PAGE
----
FORT HOOD, Texas —
Army Maj. Nidal Hasan was convicted Friday in the 2009 shooting rampage at Fort Hood, a shocking assault against American troops at home by one of their own who said he opened fire on fellow soldiers to protect Muslim insurgents abroad.
A jury of 13 high-ranking military officers reached a unanimous guilty verdict on all charges — 13 counts of premeditated murder and 32 counts of attempted premeditated murder — in about seven hours. Hasan is now eligible for the death penalty.
Hasan had no visible reaction as the verdict was read. After the jury and Hasan left the courtroom, some victims who survived the shooting and family members began to cry.
The Army psychiatrist acknowledged carrying out the attack in a crowded waiting room where unarmed troops were making final preparations to deploy to Afghanistan and Iraq. Thirteen people were killed and more than were 30 wounded.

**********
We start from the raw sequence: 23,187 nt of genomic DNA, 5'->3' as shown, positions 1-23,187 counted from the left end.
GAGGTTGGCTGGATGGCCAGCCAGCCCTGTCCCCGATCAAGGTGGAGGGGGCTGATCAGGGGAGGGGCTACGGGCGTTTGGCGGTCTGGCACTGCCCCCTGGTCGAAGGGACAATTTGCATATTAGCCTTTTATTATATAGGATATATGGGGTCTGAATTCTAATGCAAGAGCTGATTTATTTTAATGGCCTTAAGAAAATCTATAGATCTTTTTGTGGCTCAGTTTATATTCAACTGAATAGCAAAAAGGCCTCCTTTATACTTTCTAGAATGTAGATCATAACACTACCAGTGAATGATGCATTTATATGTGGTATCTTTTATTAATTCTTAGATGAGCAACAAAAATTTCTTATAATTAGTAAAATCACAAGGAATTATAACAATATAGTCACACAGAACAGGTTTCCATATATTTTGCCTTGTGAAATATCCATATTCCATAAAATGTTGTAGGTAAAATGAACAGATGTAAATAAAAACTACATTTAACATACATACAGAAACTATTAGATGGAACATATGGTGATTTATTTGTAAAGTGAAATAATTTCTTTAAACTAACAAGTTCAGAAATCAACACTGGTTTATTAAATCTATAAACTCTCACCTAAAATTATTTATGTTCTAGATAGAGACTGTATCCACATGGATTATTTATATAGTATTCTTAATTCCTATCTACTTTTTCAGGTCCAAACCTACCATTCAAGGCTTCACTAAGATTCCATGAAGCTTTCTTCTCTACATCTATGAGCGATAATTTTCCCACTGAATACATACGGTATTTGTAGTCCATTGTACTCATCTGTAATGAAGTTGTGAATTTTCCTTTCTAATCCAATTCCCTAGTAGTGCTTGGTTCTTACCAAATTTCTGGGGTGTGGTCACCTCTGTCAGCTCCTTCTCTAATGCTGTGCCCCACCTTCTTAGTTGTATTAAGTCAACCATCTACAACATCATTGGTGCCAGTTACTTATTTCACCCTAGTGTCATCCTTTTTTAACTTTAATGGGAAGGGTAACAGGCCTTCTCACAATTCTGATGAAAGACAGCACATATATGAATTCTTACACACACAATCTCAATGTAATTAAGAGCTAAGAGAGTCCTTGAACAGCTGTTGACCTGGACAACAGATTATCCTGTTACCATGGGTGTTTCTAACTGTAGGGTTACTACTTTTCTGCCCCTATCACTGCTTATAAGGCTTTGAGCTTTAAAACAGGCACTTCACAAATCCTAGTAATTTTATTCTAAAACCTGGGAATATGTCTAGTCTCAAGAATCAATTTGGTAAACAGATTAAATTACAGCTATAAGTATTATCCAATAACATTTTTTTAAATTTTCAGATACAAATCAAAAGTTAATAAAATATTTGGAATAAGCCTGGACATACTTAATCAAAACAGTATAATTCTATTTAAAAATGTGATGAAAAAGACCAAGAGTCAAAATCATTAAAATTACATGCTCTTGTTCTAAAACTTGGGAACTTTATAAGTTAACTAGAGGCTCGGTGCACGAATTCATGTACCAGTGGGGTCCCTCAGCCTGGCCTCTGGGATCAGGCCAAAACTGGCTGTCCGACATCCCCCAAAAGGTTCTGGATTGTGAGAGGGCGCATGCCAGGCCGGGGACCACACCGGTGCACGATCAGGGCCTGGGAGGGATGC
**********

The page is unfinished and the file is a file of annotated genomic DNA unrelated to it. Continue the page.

Because Hasan never denied his actions, the court-martial was always less about a conviction than it was about ensuring he received the death penalty. From the beginning of the case, the federal government has sought to execute Hasan, believing that any sentence short of a lethal injection would deprive the military and the families of the dead of the justice they have sought for nearly four years.
In the next phase of the trial, which will begin Monday, jurors must all agree to give Hasan the death penalty before he can be sent to the military’s death row, which has just five other prisoners. If they do not agree, the 42-year-old could spend the rest of his life in prison.
See the complete story in print and online edition's of Saturday's Transcript